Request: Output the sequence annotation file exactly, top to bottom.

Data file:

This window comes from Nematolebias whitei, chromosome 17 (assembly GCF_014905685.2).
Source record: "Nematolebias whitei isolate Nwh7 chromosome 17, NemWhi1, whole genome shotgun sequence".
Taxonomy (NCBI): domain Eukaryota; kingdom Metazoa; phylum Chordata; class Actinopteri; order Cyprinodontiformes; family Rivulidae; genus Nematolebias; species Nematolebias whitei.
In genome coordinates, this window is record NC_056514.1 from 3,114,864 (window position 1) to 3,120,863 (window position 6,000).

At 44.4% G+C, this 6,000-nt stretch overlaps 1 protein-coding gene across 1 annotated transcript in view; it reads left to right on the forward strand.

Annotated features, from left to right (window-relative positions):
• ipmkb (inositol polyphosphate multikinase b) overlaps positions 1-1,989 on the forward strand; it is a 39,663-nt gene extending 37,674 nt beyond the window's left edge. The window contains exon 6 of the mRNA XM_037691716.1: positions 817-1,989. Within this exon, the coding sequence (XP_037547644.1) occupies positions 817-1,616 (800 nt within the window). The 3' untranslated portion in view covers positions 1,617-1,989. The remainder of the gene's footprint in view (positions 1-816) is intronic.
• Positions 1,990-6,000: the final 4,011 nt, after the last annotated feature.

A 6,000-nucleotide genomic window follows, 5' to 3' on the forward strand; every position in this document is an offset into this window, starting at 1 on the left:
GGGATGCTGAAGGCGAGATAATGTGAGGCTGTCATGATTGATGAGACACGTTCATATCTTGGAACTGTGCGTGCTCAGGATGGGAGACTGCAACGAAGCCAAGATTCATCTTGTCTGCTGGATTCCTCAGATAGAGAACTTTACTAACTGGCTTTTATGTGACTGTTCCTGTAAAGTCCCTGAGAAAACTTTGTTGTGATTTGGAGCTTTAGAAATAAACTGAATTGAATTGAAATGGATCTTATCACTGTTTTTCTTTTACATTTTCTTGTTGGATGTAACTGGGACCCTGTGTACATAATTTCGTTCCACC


This window comes from Nematolebias whitei, chromosome 17 (assembly GCF_014905685.2).
Source record: "Nematolebias whitei isolate Nwh7 chromosome 17, NemWhi1, whole genome shotgun sequence".
Taxonomy (NCBI): domain Eukaryota; kingdom Metazoa; phylum Chordata; class Actinopteri; order Cyprinodontiformes; family Rivulidae; genus Nematolebias; species Nematolebias whitei.
In genome coordinates, this window is record NC_056514.1 from 3,114,864 (window position 1) to 3,120,863 (window position 6,000).

At 44.4% G+C, this 6,000-nt stretch overlaps 1 protein-coding gene across 1 annotated transcript in view; it reads left to right on the forward strand.

Annotated features, from left to right (window-relative positions):
• ipmkb (inositol polyphosphate multikinase b) overlaps positions 1-1,989 on the forward strand; it is a 39,663-nt gene extending 37,674 nt beyond the window's left edge. The window contains exon 6 of the mRNA XM_037691716.1: positions 817-1,989. Within this exon, the coding sequence (XP_037547644.1) occupies positions 817-1,616 (800 nt within the window). The 3' untranslated portion in view covers positions 1,617-1,989. The remainder of the gene's footprint in view (positions 1-816) is intronic.
• Positions 1,990-6,000: the final 4,011 nt, after the last annotated feature.

A 6,000-nucleotide genomic window follows, 5' to 3' on the forward strand; every position in this document is an offset into this window, starting at 1 on the left:
GGGATGCTGAAGGCGAGATAATGTGAGGCTGTCATGATTGATGAGACACGTTCATATCTTGGAACTGTGCGTGCTCAGGATGGGAGACTGCAACGAAGCCAAGATTCATCTTGTCTGCTGGATTCCTCAGATAGAGAACTTTACTAACTGGCTTTTATGTGACTGTTCCTGTAAAGTCCCTGAGAAAACTTTGTTGTGATTTGGAGCTTTAGAAATAAACTGAATTGAATTGAAATGGATCTTATCACTGTTTTTCTTTTACATTTTCTTGTTGGATGTAACTGGGACCCTGTGTACATAATTTCGTTCCACC